Growth on tap as Kingsville Brewery expands production capacity, seeks foothold in U.S.
After pandemic delay, company to launch pilot retailing program at 7-Eleven stores in Texas
KINGSVILLE — Former NHL goalie Marty Turco’s first visit to Kingsville was in the mid-1990s when he was the starting goalie for the Michigan Wolverines hockey team.
He played with Brian’s goalie pads and had been invited by the company’s co-owner, Brian Heaton, to visit the factory in Kingsville to see how the pads were made.
“After lunch he was pulling out all these prototypes … back then I was just picking out colours (for pads) but he showed me all the straps to make things lighter, the knee braces … the big (toe) foils that I’d never seen before,” Turco said.
For the first four years of his career in the NHL, Turco played with Brian’s goalie equipment.
Turco was in Kingsville again this week to visit another local business, the Kingsville Brewing Company, which he co-owns with his cousin, Mark Muzzin.
His visit to Kingsville comes at a time when the Kingsville Brewing Company is entering a new phase in Turco and Muzzin’s goal of making the company a big-name brewery.
Since November the company has been brewing its own beer at its plant on Park Street. Previously it had contracted out brewing to Brunswick Bierworks in Toronto.
A new canning line will be added later this summer, allowing the brewery to can its own beer but also enter into “co-pack” agreements with other beverage makers.
Kingsville Brewing Company will also be relaunching a pilot program to sell its beer at 7-Eleven convenience stores in Texas — a program that was delayed by the pandemic.
Walmart stores in Texas are also now on board to sell the beer.
Turco, who tended goal for the Dallas Stars and now lives in Dallas-Forth Worth, said 7-Eleven has also purchased the Ohio-based Speedway chain of convenience stores which will gives Kingsville Brewery the opportunity to break into Midwest American markets. Michigan and Illinois are target markets for Turco and Muzzin.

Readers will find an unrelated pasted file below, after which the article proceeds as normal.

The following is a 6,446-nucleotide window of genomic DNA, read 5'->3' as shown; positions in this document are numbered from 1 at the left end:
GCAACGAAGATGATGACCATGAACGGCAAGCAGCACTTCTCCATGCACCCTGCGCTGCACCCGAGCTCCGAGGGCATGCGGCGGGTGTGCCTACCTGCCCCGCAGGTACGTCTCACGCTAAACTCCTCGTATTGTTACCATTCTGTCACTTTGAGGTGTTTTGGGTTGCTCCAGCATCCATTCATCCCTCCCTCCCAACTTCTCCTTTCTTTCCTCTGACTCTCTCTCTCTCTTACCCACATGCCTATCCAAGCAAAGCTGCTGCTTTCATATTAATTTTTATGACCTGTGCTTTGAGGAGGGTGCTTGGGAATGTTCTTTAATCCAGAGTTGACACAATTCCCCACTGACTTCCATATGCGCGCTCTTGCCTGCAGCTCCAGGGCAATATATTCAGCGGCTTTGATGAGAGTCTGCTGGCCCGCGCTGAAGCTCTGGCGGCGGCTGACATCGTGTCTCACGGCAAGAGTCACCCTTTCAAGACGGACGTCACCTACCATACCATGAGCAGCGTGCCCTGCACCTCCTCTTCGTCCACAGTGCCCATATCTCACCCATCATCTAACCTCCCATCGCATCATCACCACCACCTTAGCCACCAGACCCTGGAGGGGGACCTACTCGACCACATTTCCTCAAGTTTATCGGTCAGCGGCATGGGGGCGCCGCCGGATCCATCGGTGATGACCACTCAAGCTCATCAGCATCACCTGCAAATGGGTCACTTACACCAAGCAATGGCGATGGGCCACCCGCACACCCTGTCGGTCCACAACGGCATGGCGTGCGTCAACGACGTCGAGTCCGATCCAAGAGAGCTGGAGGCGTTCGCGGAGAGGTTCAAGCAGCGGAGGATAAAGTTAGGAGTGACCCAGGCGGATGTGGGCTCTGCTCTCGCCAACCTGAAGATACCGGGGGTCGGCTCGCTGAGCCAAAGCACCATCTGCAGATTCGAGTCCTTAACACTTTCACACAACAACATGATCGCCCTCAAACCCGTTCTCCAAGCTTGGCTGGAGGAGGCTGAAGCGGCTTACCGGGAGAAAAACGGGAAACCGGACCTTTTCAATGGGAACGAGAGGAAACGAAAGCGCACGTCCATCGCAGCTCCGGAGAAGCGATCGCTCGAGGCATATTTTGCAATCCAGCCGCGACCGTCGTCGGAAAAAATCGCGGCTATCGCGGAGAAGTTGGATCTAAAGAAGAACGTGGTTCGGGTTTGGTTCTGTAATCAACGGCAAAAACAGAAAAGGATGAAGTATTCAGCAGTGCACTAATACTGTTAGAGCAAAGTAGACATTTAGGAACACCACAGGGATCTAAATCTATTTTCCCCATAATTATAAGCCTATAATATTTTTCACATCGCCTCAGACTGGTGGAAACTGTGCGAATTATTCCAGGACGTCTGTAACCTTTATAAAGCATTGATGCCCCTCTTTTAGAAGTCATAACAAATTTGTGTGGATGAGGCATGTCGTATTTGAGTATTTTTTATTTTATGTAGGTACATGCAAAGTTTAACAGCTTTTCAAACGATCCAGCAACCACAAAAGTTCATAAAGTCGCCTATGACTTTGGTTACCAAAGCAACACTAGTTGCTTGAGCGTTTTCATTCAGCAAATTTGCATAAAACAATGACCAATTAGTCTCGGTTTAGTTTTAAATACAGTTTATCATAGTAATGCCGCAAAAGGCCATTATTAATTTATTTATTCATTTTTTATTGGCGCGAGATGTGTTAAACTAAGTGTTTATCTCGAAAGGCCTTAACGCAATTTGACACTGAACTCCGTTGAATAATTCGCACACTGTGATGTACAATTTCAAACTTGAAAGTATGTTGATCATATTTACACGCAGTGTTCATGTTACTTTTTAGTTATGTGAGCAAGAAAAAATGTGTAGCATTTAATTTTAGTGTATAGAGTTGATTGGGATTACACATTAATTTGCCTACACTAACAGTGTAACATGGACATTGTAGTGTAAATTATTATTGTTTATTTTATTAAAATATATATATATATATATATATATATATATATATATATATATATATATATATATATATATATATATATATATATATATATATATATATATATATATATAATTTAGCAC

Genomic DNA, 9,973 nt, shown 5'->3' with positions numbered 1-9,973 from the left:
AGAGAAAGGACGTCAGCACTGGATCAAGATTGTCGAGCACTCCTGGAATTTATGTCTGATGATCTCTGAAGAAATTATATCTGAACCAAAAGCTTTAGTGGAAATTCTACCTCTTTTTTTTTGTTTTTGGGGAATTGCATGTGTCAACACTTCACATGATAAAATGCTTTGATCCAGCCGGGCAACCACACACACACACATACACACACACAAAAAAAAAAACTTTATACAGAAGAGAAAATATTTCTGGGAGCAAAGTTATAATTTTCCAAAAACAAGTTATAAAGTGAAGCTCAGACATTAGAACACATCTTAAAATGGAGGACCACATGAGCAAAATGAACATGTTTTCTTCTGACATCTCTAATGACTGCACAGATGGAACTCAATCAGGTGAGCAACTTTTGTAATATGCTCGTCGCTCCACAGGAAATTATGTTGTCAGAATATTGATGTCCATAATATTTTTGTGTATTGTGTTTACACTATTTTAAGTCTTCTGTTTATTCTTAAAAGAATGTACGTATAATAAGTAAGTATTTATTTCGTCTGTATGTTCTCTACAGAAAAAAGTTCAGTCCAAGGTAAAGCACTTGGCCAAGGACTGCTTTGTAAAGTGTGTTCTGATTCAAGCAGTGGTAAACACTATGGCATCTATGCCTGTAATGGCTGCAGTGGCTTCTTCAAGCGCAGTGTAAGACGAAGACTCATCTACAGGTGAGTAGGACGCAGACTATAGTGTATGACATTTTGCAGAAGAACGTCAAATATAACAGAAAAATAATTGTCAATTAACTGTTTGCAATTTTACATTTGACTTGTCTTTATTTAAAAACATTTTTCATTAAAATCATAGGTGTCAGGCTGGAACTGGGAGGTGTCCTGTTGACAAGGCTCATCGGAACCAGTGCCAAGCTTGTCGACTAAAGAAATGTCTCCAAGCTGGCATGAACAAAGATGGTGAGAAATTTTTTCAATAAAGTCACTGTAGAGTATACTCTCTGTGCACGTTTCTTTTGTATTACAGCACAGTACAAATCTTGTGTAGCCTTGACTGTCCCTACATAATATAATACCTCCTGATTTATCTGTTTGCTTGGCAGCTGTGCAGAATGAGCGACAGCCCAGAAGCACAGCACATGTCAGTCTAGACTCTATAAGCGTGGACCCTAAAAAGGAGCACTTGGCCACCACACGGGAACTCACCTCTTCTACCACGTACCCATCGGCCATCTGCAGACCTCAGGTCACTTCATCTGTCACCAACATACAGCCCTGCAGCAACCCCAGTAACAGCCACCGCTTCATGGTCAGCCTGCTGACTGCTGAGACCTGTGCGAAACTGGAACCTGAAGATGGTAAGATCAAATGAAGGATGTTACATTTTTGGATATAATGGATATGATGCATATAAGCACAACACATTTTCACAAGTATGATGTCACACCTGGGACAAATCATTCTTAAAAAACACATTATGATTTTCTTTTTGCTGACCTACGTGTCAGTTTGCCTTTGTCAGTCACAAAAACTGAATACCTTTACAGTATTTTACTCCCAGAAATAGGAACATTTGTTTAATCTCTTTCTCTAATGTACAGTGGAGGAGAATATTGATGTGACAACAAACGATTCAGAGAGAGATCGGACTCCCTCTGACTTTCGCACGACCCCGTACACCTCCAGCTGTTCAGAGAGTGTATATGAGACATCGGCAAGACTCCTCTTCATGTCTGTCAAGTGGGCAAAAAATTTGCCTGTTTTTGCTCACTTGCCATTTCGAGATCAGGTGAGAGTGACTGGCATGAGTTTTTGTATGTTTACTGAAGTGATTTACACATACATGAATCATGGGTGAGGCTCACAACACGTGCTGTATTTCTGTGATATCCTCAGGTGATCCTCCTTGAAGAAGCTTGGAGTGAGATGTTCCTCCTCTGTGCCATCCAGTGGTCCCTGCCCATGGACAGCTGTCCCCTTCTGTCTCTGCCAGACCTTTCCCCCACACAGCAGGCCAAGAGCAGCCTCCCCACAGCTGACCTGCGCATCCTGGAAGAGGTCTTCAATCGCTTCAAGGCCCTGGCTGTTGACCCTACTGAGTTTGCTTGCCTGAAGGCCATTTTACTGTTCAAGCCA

“I’d love to see us throughout Texas, to have a pretty good foothold similar to Ontario and have our own brewery down there,” Turco said. “And then also start looking at expanding in a couple of other states based on production. This is where I’ve got to get into the analytics. In my head I think, minimum four states.”
Muzzin and Turco’s fathers are first cousins; the Windsor-born Muzzin spent summers with Turco in Sault Ste. Marie at their family cottages. The two are pals as well as relatives.
Muzzin said Turco’s connection to the Kingsville brewery came in a circuitous fashion.
He had purchased the building next to the butcher shop he co-owns with his wife Izabela with the intention of opening a brew pub.
Muzzin said Turco with his contacts throughout the NHL and still-strong links to the Michigan Wolverine hockey program had given him a close connection to the world of big league hockey.
“We had the butcher shop and we saw this space next door and wanted to have a small, small brewery in that space and I wanted to make one beer for Marty to say thank you for all of the awesome times I’ve had.”
Later there were discussions around the campfire at the family cottages, a few beers, a few Scotch whiskies, and a business plan was formed, not to go small, but to go big.
Turco, who still works for the North Stars and their charitable foundation, has during the course of his career and charity work built up a sizable Rolodex of business contacts.
“The challenges to get beers on lips has never been higher. Getting that shelf space has been crazy tough.”